It’s the Little Jokes that Get You Through

Last week I wrote about the “art of practicing nothing” aka being present in the present moment. I’m sure there are folks who spend a lifetime mastering this skill, but as a recent neophyte to the practice, this is an almost impossible task to achieve. Even without my to-do lists and email/social media on my phone, I still found myself distracted by the littlest worries.

But nevermind the littlest worries. It’s hard to force myself to enjoy the “present” when I have 24/7 anxiety about my ability to survive in the coming years. And post-traumatic stress from previous failures at surviving. I read about suicides and drug overdoses on the daily, and then I read about another Type 1 diabetic dying from complications of the disease.

My life is on the line every day. I never get a day off from this disease. And sometimes it’s easiest to just ignore it so I can live my life, but then that’s when I’m most at risk. So where’s the balance? Where’s the fine line between safety and insanity?


I still feel lost. Even though I hope just being present will help me find direction and meaning in this life, I feel “directionless.” I’m not sure where I’m going. I’m uncertain that I’m on the right path – that I’m making the right choice. Sometimes I commend myself for getting out of bad relationships and being single, and then other times I lament not having that traditional family system to keep me going.

I’m like my cat, Norm. Even though I have it good, I keep coming back for the fight. I keep instigating battles with launch attacks and feisty behavior because it’s just in my nature – I can’t help it. I’m never going to relish in the status-quo. I’m always going to ask, how can we do better? And then I’m going to fight until it completely burns me out, and I have to take a step back.

But today I listened to a podcast on what happens to the brain when we experience a break-up, and I realized some of its revelations are relevant for even this moment. I’m not going through a break-up. But I am gearing up for my next big life change. I’m ready to take things by storm. I have a lot of anxiety and passion – I’m just not sure where to invest it.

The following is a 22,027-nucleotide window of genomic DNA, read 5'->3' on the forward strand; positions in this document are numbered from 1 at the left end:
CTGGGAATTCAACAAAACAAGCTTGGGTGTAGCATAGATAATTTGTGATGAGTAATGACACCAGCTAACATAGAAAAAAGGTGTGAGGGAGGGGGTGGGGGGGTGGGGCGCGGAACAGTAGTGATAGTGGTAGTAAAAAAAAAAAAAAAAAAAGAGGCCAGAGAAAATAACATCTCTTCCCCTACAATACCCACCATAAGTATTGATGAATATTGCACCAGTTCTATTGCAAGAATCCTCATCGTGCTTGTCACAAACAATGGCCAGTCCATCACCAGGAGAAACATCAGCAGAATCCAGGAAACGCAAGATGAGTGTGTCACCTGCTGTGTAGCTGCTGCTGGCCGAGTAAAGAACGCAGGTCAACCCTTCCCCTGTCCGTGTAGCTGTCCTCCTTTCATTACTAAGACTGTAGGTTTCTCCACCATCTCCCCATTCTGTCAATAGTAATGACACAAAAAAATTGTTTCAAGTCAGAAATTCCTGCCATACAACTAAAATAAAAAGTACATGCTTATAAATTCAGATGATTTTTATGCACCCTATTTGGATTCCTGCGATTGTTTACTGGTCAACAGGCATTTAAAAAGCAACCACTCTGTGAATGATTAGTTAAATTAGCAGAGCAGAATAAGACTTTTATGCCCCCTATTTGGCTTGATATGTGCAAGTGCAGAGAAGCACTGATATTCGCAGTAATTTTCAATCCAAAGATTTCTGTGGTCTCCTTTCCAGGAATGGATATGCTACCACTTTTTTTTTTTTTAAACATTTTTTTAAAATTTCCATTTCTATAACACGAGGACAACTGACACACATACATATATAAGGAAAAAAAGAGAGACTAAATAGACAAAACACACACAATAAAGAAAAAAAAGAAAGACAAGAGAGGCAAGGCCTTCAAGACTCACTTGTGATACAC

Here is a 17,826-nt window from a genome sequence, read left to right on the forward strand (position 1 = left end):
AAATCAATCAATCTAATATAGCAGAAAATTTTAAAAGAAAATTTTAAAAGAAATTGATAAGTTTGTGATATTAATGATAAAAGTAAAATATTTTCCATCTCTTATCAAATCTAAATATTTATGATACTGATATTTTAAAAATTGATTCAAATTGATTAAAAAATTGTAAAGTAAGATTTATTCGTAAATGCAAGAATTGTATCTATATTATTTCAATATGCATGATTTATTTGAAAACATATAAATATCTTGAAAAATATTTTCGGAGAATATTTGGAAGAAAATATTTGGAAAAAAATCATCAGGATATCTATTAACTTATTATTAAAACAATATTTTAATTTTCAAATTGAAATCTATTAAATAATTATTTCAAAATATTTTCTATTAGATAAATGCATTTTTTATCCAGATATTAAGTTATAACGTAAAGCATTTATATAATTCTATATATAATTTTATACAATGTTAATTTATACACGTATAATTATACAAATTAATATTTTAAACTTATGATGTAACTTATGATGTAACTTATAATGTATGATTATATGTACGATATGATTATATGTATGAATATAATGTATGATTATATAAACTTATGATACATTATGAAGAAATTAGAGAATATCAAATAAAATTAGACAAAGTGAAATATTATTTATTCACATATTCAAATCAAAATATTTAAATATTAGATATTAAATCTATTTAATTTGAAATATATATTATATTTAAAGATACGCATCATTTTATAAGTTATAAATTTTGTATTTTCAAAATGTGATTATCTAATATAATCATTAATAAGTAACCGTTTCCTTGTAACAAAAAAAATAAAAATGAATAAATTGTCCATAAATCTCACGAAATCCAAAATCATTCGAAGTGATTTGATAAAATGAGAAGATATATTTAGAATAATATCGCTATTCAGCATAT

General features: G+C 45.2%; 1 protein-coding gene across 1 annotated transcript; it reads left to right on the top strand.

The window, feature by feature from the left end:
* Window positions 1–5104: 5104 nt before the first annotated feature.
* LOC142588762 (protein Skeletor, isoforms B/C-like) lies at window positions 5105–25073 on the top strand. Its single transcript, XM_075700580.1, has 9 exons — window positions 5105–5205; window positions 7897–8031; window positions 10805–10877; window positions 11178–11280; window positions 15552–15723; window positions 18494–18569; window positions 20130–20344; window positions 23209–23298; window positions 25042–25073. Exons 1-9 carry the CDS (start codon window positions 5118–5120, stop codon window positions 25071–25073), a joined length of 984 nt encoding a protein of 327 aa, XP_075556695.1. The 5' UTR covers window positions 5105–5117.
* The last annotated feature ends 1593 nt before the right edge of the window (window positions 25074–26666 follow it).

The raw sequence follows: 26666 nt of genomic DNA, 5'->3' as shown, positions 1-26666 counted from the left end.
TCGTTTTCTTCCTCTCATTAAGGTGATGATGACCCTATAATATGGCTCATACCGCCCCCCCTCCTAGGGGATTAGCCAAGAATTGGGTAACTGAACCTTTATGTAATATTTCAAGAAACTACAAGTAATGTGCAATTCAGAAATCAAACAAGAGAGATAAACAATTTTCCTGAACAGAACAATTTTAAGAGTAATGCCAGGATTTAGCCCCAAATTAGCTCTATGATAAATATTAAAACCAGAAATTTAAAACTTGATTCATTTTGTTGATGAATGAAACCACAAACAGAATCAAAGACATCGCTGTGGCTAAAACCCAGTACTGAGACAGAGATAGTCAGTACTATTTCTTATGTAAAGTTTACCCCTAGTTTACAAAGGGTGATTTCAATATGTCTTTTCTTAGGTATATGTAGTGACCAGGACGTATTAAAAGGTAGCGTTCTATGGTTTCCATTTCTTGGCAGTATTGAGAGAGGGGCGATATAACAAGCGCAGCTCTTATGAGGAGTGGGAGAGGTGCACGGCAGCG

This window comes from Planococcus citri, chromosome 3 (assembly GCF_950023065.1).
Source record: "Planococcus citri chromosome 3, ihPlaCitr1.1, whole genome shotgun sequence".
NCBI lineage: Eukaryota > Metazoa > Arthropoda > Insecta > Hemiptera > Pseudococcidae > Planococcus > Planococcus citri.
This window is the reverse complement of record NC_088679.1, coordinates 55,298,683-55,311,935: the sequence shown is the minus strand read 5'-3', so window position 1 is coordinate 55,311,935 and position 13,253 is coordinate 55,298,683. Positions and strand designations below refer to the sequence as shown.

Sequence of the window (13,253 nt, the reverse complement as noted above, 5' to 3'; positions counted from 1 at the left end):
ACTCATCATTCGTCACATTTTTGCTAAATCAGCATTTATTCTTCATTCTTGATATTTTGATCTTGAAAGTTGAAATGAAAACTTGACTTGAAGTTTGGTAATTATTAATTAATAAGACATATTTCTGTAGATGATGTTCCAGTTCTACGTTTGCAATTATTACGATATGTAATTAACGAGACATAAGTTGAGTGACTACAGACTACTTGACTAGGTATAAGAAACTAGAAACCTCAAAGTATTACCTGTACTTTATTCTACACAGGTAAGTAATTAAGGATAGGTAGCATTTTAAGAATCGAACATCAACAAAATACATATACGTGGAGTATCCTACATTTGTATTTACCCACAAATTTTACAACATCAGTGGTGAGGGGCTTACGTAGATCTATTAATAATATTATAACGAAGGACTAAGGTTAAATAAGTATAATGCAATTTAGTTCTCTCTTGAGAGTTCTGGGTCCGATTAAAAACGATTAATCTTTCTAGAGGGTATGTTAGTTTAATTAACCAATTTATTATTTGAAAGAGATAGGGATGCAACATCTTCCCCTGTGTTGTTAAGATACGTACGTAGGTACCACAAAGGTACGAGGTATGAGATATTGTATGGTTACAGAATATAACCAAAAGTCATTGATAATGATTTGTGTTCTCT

And in this podcast episode, they discussed how maybe we experience pain so that we take time to chill, recuperate and conserve our energy for the next big thing. Maybe that’s what I’m doing? I’m not just being present – I’m conserving my energy for when I’m going to need it most. That’s how we survive.

What I Have Here

But there is something I’ve learned in my attempt to practice the art of nothing. Over this last week, even amidst the cloudy skies, I realized what I have here. That even among the dewy grass, there is potential for life. Take for example my job. I have no regrets about my recent career move, but every new position comes with its challenges. And when you add on depression and a lost sense of purpose, it can make even the most minimal task daunting.

And yet in this past week, I’ve been smiling and laughing. I’ve been opening up and collaborating with colleagues on what seemed to be minimal matters. But even though minimal, they matter. It’s not so much about what we discuss – it’s about the support and the connections. For the first time in a long time, I do no regret the day when I wake up.

I may not be excited every Monday, but when I walk into that open office environment, I immediately feel surrounded by friends. We may not be close enough to share a beer after work or attend a festival over the weekend. But in some ways, these colleagues have provided me a home – a sense of belonging. They have given me something lacking in my perception of the rest of the world. I commented today to a colleague that sometimes it’s the little jokes that get you through the day.

And when I look back on my life, it’s those little jokes I remember because they represent a moment when you felt a part of something equal – when you were not judged or criticized or ridiculed. You just were, and that was enough. And so was everyone else. You were no longer alone in this gray, overcast world.

That is what being present has meant to me. I’m still searching for my purpose. But I am not alone.

And when it comes to the little jokes, here are a few of my recent faves:

Cat and stuffed penguin

The penguin Basil photo bombing Norm.


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